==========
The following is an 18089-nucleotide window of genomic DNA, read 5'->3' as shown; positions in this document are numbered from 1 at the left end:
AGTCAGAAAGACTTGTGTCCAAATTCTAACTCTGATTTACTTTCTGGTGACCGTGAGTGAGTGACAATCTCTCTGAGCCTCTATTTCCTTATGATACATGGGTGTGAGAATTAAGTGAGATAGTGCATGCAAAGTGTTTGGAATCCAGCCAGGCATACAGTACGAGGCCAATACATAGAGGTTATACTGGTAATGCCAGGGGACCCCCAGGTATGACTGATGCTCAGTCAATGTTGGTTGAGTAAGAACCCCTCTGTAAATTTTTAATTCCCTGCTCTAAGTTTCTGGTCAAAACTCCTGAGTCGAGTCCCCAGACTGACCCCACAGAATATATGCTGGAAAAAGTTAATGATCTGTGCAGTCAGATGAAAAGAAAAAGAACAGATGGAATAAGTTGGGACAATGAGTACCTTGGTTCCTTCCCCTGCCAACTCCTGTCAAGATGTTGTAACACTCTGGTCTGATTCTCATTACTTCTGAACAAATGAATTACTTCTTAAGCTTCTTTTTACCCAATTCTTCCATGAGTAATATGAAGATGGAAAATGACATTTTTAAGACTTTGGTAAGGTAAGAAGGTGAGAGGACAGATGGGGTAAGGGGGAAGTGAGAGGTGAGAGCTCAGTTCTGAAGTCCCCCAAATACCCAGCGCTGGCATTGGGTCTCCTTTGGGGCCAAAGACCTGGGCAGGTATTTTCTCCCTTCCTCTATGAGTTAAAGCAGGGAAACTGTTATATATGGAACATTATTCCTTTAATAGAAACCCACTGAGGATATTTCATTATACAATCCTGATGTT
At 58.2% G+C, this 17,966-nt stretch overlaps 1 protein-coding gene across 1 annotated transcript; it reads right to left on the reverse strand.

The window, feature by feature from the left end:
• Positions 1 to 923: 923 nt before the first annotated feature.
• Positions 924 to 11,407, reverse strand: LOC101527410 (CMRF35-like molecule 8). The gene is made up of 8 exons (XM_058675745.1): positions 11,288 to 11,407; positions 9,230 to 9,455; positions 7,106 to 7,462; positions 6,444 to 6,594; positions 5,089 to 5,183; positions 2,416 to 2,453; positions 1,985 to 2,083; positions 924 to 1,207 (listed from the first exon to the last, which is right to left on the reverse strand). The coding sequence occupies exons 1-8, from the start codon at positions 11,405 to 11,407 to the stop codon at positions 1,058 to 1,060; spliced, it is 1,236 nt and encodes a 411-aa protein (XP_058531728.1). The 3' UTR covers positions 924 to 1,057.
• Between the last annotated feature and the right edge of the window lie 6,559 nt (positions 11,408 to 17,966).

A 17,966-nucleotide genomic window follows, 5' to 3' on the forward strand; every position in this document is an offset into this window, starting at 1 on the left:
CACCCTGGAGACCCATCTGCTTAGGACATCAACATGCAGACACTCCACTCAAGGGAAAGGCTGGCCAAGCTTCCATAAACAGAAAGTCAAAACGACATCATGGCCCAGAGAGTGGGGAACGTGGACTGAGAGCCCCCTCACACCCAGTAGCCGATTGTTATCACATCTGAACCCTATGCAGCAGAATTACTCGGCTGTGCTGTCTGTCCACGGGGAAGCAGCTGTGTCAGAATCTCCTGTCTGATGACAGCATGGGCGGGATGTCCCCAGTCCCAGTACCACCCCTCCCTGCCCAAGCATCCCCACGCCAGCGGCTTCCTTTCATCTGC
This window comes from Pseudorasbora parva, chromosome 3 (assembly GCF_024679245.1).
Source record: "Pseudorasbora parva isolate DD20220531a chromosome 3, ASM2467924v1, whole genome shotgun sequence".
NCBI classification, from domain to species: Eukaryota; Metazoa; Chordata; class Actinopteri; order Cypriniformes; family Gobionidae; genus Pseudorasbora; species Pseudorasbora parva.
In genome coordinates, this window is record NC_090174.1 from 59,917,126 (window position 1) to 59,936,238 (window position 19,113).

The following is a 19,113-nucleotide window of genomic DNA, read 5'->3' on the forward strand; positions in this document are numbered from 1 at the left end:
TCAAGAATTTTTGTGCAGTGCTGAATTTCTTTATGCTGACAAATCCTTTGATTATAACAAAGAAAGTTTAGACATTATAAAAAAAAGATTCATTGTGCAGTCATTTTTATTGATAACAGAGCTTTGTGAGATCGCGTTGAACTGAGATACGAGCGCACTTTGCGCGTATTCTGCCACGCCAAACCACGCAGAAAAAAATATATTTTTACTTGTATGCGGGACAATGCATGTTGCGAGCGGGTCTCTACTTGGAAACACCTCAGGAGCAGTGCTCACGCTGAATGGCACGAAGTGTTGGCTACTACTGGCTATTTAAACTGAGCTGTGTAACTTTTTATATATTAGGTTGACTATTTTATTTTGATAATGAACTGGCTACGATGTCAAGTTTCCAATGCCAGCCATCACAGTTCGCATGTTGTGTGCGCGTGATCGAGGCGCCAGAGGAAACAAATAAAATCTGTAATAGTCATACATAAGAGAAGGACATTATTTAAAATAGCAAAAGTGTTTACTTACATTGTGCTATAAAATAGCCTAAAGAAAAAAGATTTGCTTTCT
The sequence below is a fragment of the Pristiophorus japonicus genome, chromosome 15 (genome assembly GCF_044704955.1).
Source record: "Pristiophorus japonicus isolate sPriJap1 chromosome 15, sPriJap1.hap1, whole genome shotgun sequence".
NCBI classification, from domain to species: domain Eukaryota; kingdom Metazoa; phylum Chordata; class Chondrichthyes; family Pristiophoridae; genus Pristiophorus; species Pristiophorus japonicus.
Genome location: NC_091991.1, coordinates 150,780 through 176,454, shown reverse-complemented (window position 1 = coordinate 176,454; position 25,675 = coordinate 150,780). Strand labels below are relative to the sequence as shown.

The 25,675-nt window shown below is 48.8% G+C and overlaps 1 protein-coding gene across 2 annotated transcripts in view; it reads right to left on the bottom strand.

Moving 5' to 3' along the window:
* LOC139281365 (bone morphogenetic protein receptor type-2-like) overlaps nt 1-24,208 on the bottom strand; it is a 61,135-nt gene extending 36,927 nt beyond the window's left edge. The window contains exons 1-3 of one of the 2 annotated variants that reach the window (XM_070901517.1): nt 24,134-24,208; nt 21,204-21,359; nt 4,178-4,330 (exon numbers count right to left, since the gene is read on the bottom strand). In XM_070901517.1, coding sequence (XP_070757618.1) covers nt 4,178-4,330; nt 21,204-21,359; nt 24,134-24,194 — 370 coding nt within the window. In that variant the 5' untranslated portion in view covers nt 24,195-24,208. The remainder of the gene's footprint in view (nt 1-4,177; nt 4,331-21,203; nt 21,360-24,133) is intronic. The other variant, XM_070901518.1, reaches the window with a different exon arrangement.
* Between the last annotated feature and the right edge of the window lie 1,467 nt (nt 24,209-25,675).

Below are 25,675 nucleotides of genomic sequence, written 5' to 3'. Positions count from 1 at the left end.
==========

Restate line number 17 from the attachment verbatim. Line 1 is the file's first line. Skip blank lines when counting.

Source record: "Pristiophorus japonicus isolate sPriJap1 chromosome 15, sPriJap1.hap1, whole genome shotgun sequence".